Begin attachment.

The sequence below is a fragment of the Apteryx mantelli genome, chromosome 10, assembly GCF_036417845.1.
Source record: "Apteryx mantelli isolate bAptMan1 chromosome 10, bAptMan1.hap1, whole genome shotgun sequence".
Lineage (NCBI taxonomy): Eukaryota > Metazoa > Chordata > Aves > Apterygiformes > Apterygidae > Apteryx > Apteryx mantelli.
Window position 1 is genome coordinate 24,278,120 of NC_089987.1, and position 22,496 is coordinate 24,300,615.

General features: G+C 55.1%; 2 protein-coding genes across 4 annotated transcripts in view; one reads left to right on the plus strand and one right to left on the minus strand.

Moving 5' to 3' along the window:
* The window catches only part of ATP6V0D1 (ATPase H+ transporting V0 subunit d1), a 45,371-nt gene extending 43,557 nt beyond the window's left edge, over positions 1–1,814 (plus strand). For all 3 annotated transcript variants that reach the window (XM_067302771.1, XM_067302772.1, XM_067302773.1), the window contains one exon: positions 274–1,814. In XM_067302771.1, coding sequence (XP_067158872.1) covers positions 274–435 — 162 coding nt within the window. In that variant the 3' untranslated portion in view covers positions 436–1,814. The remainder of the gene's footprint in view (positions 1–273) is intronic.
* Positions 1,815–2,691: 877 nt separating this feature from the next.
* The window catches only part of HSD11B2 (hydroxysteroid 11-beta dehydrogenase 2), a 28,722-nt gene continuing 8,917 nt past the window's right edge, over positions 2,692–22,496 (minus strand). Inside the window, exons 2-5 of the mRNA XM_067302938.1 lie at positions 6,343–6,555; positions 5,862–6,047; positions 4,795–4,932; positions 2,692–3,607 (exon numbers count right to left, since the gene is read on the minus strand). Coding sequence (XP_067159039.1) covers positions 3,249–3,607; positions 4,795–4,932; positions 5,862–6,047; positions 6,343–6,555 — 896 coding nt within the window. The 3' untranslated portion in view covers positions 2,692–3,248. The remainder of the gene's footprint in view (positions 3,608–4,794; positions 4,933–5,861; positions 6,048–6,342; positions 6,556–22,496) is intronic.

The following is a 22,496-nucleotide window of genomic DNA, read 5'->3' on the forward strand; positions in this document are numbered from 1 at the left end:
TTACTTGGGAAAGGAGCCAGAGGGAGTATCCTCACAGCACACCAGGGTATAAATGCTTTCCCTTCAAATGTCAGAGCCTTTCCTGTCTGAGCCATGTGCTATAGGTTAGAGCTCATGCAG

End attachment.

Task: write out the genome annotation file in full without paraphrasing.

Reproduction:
The sequence below is a fragment of the Apteryx mantelli genome, chromosome 10, assembly GCF_036417845.1.
Source record: "Apteryx mantelli isolate bAptMan1 chromosome 10, bAptMan1.hap1, whole genome shotgun sequence".
Lineage (NCBI taxonomy): Eukaryota > Metazoa > Chordata > Aves > Apterygiformes > Apterygidae > Apteryx > Apteryx mantelli.
Window position 1 is genome coordinate 24,278,120 of NC_089987.1, and position 22,496 is coordinate 24,300,615.

General features: G+C 55.1%; 2 protein-coding genes across 4 annotated transcripts in view; one reads left to right on the plus strand and one right to left on the minus strand.

Moving 5' to 3' along the window:
* The window catches only part of ATP6V0D1 (ATPase H+ transporting V0 subunit d1), a 45,371-nt gene extending 43,557 nt beyond the window's left edge, over positions 1–1,814 (plus strand). For all 3 annotated transcript variants that reach the window (XM_067302771.1, XM_067302772.1, XM_067302773.1), the window contains one exon: positions 274–1,814. In XM_067302771.1, coding sequence (XP_067158872.1) covers positions 274–435 — 162 coding nt within the window. In that variant the 3' untranslated portion in view covers positions 436–1,814. The remainder of the gene's footprint in view (positions 1–273) is intronic.
* Positions 1,815–2,691: 877 nt separating this feature from the next.
* The window catches only part of HSD11B2 (hydroxysteroid 11-beta dehydrogenase 2), a 28,722-nt gene continuing 8,917 nt past the window's right edge, over positions 2,692–22,496 (minus strand). Inside the window, exons 2-5 of the mRNA XM_067302938.1 lie at positions 6,343–6,555; positions 5,862–6,047; positions 4,795–4,932; positions 2,692–3,607 (exon numbers count right to left, since the gene is read on the minus strand). Coding sequence (XP_067159039.1) covers positions 3,249–3,607; positions 4,795–4,932; positions 5,862–6,047; positions 6,343–6,555 — 896 coding nt within the window. The 3' untranslated portion in view covers positions 2,692–3,248. The remainder of the gene's footprint in view (positions 3,608–4,794; positions 4,933–5,861; positions 6,048–6,342; positions 6,556–22,496) is intronic.

The following is a 22,496-nucleotide window of genomic DNA, read 5'->3' on the forward strand; positions in this document are numbered from 1 at the left end:
TTACTTGGGAAAGGAGCCAGAGGGAGTATCCTCACAGCACACCAGGGTATAAATGCTTTCCCTTCAAATGTCAGAGCCTTTCCTGTCTGAGCCATGTGCTATAGGTTAGAGCTCATGCAG